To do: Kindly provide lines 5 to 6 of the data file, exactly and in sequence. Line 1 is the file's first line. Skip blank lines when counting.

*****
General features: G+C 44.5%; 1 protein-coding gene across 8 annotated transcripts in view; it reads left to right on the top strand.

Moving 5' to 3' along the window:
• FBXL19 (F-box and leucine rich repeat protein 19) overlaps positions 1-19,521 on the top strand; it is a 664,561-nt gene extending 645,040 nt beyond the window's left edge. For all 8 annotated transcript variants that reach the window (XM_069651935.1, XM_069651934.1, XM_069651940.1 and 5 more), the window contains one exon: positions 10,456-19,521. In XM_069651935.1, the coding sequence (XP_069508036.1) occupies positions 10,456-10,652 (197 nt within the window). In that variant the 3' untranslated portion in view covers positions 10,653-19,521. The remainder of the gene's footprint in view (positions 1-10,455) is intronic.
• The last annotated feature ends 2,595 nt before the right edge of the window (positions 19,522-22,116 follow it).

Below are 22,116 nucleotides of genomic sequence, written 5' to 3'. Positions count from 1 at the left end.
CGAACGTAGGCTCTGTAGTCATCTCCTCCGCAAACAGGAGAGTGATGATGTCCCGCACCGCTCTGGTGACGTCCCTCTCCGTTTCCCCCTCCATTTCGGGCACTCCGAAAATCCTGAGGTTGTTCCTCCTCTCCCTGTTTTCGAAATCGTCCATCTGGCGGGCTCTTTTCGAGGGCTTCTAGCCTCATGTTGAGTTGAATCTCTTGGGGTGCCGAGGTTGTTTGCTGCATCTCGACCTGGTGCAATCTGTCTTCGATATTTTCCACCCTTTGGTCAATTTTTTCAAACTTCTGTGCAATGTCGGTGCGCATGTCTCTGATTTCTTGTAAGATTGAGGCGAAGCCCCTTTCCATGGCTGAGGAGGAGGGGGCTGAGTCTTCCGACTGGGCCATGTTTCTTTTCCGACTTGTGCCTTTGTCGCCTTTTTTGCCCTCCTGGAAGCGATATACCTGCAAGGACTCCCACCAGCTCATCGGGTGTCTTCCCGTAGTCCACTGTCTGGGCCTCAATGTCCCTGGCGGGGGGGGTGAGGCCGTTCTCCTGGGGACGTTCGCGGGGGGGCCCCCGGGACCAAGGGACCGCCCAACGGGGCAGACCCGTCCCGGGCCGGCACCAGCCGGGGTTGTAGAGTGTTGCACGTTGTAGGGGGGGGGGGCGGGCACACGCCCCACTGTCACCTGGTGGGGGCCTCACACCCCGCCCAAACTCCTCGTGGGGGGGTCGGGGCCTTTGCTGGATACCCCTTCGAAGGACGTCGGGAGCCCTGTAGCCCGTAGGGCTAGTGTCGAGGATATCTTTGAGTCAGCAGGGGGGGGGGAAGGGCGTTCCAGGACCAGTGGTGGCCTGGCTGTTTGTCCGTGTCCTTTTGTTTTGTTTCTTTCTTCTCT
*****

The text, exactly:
Below are 22,116 nucleotides of genomic sequence, written 5' to 3'. Positions count from 1 at the left end.
CGAACGTAGGCTCTGTAGTCATCTCCTCCGCAAACAGGAGAGTGATGATGTCCCGCACCGCTCTGGTGACGTCCCTCTCCGTTTCCCCCTCCATTTCGGGCACTCCGAAAATCCTGAGGTTGTTCCTCCTCTCCCTGTTTTCGAAATCGTCCATCTGGCGGGCTCTTTTCGAGGGCTTCTAGCCTCATGTTGAGTTGAATCTCTTGGGGTGCCGAGGTTGTTTGCTGCATCTCGACCTGGTGCAATCTGTCTTCGATATTTTCCACCCTTTGGTCAATTTTTTCAAACTTCTGTGCAATGTCGGTGCGCATGTCTCTGATTTCTTGTAAGATTGAGGCGAAGCCCCTTTCCATGGCTGAGGAGGAGGGGGCTGAGTCTTCCGACTGGGCCATGTTTCTTTTCCGACTTGTGCCTTTGTCGCCTTTTTTGCCCTCCTGGAAGCGATATACCTGCAAGGACTCCCACCAGCTCATCGGGTGTCTTCCCGTAGTCCACTGTCTGGGCCTCAATGTCCCTGGCGGGGGGGGTGAGGCCGTTCTCCTGGGGACGTTCGCGGGGGGGCCCCCGGGACCAAGGGACCGCCCAACGGGGCAGACCCGTCCCGGGCCGGCACCAGCCGGGGTTGTAGAGTGTTGCACGTTGTAGGGGGGGGGGGCGGGCACACGCCCCACTGTCACCTGGTGGGGGCCTCACACCCCGCCCAAACTCCTCGTGGGGGGGTCGGGGCCTTTGCTGGATACCCCTTCGAAGGACGTCGGGAGCCCTGTAGCCCGTAGGGCTAGTGTCGAGGATATCTTTGAGTCAGCAGGGGGGGGGGAAGGGCGTTCCAGGACCAGTGGTGGCCTGGCTGTTTGTCCGTGTCCTTTTGTTTTGTTTCTTTCTTCTCT